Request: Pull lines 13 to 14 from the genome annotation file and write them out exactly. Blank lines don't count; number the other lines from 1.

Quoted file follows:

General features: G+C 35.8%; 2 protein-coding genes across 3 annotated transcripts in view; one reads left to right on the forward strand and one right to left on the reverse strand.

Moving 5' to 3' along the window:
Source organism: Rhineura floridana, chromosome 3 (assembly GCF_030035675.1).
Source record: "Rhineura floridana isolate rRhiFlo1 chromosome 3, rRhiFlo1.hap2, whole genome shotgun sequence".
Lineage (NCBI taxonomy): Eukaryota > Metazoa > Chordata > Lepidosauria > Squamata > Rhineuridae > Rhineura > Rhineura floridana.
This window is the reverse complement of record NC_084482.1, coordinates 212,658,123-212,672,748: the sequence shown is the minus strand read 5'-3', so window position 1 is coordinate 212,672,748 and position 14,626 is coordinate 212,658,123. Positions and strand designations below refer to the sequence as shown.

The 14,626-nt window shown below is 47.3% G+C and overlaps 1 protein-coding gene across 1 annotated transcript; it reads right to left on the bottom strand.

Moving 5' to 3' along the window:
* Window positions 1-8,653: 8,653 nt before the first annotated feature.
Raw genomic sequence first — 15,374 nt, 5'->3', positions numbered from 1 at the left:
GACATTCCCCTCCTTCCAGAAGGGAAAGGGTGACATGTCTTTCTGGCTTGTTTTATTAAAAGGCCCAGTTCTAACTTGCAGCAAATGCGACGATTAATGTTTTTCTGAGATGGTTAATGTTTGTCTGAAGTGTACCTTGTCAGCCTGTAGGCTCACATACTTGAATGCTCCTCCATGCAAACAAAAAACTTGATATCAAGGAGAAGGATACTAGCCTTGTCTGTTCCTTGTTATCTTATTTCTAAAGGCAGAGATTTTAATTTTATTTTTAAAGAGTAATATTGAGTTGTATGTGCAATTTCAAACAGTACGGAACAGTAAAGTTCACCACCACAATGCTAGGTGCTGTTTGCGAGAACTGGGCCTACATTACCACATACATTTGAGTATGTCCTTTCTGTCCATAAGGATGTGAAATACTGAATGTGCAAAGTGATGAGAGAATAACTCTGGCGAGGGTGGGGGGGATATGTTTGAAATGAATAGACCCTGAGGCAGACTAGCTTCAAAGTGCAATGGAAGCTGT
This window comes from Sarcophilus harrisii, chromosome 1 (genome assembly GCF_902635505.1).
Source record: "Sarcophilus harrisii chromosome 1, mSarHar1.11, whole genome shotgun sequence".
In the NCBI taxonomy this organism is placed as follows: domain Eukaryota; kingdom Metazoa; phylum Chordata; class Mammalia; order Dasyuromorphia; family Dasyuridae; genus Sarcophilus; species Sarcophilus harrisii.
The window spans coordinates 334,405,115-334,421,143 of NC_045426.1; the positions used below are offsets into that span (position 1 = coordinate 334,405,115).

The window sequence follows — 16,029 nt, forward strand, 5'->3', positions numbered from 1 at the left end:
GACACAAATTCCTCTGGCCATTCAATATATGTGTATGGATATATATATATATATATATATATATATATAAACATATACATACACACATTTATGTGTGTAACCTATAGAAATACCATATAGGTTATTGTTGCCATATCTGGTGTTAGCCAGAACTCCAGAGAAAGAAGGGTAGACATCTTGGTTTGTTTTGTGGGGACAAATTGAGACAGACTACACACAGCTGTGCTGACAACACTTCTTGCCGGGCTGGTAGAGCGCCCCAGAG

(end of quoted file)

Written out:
Source record: "Sarcophilus harrisii chromosome 1, mSarHar1.11, whole genome shotgun sequence".
In the NCBI taxonomy this organism is placed as follows: domain Eukaryota; kingdom Metazoa; phylum Chordata; class Mammalia; order Dasyuromorphia; family Dasyuridae; genus Sarcophilus; species Sarcophilus harrisii.